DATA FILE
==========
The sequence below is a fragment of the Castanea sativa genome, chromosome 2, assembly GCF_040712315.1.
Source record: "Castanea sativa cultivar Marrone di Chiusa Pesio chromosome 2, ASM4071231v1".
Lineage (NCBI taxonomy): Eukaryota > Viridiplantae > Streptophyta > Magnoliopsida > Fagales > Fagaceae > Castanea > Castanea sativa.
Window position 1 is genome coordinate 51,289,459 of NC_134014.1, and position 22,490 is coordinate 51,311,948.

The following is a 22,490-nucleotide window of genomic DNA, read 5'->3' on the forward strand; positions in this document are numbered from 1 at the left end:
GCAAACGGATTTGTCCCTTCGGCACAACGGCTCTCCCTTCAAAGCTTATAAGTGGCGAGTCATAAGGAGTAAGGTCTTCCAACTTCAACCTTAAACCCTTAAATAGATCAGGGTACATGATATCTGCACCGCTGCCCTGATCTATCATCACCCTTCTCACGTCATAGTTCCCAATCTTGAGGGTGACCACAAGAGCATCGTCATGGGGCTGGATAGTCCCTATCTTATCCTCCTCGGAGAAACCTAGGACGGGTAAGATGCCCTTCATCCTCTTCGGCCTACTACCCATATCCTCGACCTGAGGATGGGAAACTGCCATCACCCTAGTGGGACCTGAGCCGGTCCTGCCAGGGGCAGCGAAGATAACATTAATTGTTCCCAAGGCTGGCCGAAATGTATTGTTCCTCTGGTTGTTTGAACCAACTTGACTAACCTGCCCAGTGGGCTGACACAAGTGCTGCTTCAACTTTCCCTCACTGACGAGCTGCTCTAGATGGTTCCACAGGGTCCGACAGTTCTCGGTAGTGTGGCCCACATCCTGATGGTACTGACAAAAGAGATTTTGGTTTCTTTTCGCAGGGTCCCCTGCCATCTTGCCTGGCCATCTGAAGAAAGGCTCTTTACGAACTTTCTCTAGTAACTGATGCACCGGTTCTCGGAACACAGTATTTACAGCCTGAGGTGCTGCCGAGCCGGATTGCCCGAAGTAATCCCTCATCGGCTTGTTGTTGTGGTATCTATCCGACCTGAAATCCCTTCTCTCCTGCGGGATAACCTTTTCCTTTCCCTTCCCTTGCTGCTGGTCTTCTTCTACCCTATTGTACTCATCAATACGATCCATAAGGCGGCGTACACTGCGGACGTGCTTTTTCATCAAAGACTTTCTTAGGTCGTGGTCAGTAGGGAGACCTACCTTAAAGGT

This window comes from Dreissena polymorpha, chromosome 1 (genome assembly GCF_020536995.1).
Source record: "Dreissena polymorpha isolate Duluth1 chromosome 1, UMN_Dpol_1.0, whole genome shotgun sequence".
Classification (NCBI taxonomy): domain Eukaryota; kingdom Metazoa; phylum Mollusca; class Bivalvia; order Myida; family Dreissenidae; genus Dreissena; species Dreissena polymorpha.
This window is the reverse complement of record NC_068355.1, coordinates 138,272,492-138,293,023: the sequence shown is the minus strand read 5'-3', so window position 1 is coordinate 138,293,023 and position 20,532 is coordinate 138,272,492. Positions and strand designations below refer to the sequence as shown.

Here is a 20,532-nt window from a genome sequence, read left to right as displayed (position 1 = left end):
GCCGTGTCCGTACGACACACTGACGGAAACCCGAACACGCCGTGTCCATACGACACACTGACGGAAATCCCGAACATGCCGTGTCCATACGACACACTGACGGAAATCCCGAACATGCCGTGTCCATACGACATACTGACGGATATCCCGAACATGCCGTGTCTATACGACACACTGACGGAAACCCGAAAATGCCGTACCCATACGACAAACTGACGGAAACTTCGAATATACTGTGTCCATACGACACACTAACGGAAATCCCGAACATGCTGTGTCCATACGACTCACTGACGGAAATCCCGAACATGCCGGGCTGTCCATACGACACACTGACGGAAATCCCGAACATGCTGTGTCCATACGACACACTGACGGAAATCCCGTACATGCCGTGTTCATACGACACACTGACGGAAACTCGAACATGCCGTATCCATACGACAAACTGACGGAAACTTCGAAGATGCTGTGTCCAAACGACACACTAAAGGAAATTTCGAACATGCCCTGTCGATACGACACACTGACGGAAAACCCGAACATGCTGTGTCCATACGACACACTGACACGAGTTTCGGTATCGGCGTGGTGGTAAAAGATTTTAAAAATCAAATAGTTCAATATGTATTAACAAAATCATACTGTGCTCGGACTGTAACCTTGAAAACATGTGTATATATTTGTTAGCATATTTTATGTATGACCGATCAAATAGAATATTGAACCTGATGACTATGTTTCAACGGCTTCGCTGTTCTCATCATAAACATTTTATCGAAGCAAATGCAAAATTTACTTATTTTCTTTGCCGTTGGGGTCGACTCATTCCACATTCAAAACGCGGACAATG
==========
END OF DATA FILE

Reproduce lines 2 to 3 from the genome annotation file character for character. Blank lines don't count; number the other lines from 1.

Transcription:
Source record: "Castanea sativa cultivar Marrone di Chiusa Pesio chromosome 2, ASM4071231v1".
Lineage (NCBI taxonomy): Eukaryota > Viridiplantae > Streptophyta > Magnoliopsida > Fagales > Fagaceae > Castanea > Castanea sativa.